Rocket Men: The Black Quarterbacks Who Revolutionized Pro Football

Image of Rocket Men: The Black Quarterbacks Who Revolutionized Pro Football
Release Date: 
September 5, 2023
Basic Books
Reviewed by: 

“offers as thorough an examination of the question of both race and the quarterback position in professional football, as can be found anywhere.”

The National Football League has not been known for its progressive polices on race. When desegregation came following World War II, it came haltingly, position by position, with the final racial barrier set at quarterback. In Rocket Men John Eisenberg chronicles racial discrimination in the NFL; the stereotypes justifying it; and the slow breakdown of the final barrier at quarterback, remnants of which remain to this day.

In addition: “the absence of Black players at the position became a conveniently circular excuse to continue blocking talented prospects. . . . And when Black quarterbacks finally did break the walls, the progress was halting and painful. Baseball had one Jackie Robinson; pro football required many.”

Eisenberg begins with the formation of the NFL in 1920, when there were a handful of African Americans in the League. The numbers hovered between one and five. Between 1926 and 1933 there were never more than two. Total exclusion came in 1933. Among these early players was the first Black quarterback, Fritz Pollard, who played the position in 1923 for the Hammond (Ind.) Pros.

It is now generally acknowledged that the source of the unwritten segregation policy was the Washington owner, George Preston Marshall, who had the support of George Halas, league pioneer and owner of the Chicago Bears. The issue of a Black quarterback did not surface until new rules on passing made the quarterback the key offensive position.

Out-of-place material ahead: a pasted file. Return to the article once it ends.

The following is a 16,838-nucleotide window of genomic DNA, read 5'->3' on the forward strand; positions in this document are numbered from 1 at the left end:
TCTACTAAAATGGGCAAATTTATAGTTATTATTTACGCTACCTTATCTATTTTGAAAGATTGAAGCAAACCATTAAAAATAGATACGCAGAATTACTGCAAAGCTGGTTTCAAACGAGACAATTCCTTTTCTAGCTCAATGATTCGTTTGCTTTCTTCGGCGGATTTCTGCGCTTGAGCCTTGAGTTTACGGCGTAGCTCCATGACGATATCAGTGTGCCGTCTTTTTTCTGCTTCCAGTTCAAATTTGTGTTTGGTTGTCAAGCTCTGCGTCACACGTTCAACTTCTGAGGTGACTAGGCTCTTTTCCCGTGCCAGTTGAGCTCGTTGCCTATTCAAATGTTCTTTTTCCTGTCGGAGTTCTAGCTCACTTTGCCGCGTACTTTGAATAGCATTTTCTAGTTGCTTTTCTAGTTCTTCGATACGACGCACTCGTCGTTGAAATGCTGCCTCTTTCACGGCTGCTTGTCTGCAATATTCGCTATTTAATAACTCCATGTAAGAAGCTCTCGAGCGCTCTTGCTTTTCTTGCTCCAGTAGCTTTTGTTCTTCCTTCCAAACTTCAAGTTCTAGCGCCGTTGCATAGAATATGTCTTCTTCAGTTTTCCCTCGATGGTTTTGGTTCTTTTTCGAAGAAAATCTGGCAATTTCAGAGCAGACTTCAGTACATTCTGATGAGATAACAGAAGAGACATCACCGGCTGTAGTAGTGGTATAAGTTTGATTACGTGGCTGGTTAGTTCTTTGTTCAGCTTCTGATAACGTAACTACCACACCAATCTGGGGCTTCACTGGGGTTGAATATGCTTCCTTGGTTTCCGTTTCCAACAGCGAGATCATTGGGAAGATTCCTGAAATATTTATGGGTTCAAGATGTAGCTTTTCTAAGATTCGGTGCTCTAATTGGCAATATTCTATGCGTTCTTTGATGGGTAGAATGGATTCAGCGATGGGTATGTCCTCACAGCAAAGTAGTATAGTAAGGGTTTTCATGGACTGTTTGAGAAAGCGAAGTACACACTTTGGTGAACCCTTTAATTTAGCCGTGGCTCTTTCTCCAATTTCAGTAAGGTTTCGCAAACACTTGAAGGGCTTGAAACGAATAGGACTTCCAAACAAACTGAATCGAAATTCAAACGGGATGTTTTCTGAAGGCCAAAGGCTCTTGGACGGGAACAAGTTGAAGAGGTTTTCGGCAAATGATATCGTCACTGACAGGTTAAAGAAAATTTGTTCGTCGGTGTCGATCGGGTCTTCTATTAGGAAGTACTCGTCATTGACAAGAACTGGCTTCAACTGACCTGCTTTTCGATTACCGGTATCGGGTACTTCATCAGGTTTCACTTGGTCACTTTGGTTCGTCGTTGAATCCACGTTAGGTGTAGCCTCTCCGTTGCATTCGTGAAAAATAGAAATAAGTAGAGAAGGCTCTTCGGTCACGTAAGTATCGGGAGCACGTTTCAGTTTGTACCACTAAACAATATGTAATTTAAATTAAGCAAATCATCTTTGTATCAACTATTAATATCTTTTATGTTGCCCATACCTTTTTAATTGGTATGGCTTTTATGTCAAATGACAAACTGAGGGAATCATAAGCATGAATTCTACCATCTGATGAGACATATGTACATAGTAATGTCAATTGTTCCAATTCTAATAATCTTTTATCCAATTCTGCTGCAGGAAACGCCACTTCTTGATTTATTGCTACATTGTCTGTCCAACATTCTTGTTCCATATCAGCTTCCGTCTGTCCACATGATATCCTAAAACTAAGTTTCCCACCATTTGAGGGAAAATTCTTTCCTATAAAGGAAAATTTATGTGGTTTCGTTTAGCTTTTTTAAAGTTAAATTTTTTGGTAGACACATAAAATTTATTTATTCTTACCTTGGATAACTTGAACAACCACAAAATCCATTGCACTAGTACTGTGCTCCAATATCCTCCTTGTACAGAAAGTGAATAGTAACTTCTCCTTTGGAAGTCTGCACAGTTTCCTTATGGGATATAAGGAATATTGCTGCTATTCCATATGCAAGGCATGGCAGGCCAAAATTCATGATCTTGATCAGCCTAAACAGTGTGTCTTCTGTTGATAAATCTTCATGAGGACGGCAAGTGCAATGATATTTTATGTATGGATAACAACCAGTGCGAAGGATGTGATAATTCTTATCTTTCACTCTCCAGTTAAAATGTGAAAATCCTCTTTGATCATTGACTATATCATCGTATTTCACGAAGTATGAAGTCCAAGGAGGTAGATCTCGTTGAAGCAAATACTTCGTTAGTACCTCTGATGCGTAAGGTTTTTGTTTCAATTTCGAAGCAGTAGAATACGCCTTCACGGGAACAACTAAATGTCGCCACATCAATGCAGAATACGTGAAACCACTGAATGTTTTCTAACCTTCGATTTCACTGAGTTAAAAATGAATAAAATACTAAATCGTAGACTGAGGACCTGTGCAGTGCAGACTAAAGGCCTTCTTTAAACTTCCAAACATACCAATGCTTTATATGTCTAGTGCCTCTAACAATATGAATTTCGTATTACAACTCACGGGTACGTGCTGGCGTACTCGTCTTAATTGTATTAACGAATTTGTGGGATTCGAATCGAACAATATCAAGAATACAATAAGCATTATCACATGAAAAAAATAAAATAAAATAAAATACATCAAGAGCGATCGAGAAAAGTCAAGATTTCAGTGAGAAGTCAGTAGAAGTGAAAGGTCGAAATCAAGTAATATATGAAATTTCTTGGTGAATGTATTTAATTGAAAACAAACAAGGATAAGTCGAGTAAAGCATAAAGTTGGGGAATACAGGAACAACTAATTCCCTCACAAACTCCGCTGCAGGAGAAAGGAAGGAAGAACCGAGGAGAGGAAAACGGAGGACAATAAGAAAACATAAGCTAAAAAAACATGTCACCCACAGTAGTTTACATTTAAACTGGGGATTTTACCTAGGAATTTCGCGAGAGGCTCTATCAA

The first NFL coach to field African American players was Paul Brown, whose teams had Black players going back to his coaching days at Ohio State, his Great Lakes Naval Training Center team, and at Cleveland in the All-American Football Conference. When the AAFC merged into the NFL in 1950, Paul Brown’s African American players on the Cleveland team came into the NFL. The NFL itself had desegregated under political pressure in 1946 in Los Angeles.

Despite his history, Paul Brown did not have a Black quarterback and was among the first to direct one, Paul Curtis, to the Canadian Football League, when Curtis refused to accept any other position. When the American Football League began play in 1960, the quarterback barrier remained in place despite the league opening up to African American players at other positions.

Eisenberg’s account of these years is very well done. He then follows the changing landscape in the NFL effectively by using mini-biographies of those Black quarterbacks who came into the league only to meet the barrier.